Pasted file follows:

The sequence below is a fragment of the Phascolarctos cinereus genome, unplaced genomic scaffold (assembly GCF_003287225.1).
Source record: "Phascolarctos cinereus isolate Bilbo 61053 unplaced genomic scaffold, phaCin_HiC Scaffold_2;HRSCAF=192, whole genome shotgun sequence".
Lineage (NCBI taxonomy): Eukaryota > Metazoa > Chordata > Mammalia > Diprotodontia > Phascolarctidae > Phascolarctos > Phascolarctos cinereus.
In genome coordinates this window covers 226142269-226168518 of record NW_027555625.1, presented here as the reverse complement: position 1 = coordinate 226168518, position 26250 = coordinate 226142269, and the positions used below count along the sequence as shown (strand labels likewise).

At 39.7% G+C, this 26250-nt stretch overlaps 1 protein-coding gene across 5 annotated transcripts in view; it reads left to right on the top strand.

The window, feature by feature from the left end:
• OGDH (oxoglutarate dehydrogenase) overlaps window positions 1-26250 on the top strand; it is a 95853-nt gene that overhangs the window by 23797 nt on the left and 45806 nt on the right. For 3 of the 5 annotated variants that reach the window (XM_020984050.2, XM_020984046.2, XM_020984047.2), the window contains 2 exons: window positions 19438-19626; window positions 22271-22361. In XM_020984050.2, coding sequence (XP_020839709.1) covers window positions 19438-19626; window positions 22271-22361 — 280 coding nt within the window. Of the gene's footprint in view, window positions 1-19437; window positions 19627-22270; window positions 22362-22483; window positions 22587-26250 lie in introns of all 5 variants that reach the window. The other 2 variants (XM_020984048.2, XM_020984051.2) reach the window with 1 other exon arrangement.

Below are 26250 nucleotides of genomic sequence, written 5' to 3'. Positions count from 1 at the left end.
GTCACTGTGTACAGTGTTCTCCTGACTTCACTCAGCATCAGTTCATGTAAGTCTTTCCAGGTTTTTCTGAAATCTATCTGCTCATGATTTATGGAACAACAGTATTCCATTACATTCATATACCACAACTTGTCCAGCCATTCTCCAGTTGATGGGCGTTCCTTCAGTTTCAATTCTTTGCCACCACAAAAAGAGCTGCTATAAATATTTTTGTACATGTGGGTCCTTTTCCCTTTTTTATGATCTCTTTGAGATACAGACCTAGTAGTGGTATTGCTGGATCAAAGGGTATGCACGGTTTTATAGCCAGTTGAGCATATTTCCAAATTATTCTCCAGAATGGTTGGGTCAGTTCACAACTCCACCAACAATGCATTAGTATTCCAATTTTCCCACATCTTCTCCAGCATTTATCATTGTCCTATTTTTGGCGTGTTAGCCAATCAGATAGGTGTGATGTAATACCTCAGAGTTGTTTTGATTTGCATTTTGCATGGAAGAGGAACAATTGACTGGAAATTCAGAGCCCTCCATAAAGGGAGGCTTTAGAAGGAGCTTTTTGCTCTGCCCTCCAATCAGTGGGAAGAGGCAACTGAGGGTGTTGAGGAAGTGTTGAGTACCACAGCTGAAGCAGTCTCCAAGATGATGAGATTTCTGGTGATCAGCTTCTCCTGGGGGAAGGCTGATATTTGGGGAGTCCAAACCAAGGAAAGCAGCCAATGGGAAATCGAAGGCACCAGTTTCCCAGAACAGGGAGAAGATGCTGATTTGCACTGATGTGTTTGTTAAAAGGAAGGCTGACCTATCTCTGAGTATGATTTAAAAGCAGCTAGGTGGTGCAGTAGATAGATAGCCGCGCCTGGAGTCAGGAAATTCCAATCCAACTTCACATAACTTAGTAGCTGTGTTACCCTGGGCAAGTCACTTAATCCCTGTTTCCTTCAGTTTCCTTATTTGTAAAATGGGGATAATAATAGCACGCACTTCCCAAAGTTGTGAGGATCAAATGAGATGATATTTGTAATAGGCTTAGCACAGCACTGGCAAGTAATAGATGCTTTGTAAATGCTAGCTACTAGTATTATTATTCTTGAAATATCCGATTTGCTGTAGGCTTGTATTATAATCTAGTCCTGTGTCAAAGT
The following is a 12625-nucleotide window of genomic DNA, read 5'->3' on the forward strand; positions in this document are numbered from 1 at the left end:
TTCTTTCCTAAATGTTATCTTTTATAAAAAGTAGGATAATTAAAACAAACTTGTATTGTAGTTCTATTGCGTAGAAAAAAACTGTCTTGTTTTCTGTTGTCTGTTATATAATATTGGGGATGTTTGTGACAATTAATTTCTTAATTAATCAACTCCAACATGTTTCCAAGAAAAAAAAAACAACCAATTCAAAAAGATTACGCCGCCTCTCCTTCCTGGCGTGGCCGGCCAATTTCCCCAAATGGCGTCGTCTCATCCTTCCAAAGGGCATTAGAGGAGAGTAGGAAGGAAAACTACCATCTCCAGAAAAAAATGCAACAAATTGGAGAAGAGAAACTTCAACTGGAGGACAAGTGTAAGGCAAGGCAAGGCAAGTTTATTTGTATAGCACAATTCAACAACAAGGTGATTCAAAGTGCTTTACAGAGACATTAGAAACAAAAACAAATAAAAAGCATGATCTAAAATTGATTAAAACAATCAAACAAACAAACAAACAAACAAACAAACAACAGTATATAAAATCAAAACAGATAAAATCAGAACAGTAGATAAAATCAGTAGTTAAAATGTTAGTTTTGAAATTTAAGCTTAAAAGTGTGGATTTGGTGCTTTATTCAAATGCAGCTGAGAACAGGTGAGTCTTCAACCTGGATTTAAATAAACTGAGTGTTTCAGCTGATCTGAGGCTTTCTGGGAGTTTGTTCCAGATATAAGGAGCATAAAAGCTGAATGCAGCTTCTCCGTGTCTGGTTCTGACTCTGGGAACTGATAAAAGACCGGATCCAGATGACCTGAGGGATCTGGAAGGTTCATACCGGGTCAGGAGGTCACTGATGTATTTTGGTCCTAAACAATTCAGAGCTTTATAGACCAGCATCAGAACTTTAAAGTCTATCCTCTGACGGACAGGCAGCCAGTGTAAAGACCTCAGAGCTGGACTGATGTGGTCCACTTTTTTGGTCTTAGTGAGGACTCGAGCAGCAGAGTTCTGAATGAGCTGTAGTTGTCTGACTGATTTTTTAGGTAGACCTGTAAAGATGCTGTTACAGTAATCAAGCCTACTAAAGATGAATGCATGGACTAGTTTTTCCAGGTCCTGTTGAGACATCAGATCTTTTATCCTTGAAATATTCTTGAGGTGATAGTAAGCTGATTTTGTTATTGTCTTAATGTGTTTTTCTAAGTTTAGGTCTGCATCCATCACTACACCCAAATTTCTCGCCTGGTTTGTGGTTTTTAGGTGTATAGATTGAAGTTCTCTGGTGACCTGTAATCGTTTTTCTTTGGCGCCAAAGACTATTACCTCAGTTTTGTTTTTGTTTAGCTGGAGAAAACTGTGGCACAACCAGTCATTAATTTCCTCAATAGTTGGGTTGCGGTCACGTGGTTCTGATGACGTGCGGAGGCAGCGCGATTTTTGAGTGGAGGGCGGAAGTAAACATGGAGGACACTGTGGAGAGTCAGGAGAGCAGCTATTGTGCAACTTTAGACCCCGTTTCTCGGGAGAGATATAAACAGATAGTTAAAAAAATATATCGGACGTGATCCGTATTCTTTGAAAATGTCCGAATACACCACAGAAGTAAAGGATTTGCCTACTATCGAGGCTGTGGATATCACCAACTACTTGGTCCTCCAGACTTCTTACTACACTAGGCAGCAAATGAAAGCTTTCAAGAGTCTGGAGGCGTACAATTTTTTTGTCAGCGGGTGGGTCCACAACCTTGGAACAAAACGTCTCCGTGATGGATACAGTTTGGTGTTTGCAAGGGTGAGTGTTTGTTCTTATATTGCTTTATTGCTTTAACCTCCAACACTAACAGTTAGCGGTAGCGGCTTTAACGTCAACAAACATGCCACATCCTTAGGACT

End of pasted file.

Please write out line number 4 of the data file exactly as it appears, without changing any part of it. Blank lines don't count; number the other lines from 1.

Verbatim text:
In genome coordinates this window covers 226142269-226168518 of record NW_027555625.1, presented here as the reverse complement: position 1 = coordinate 226168518, position 26250 = coordinate 226142269, and the positions used below count along the sequence as shown (strand labels likewise).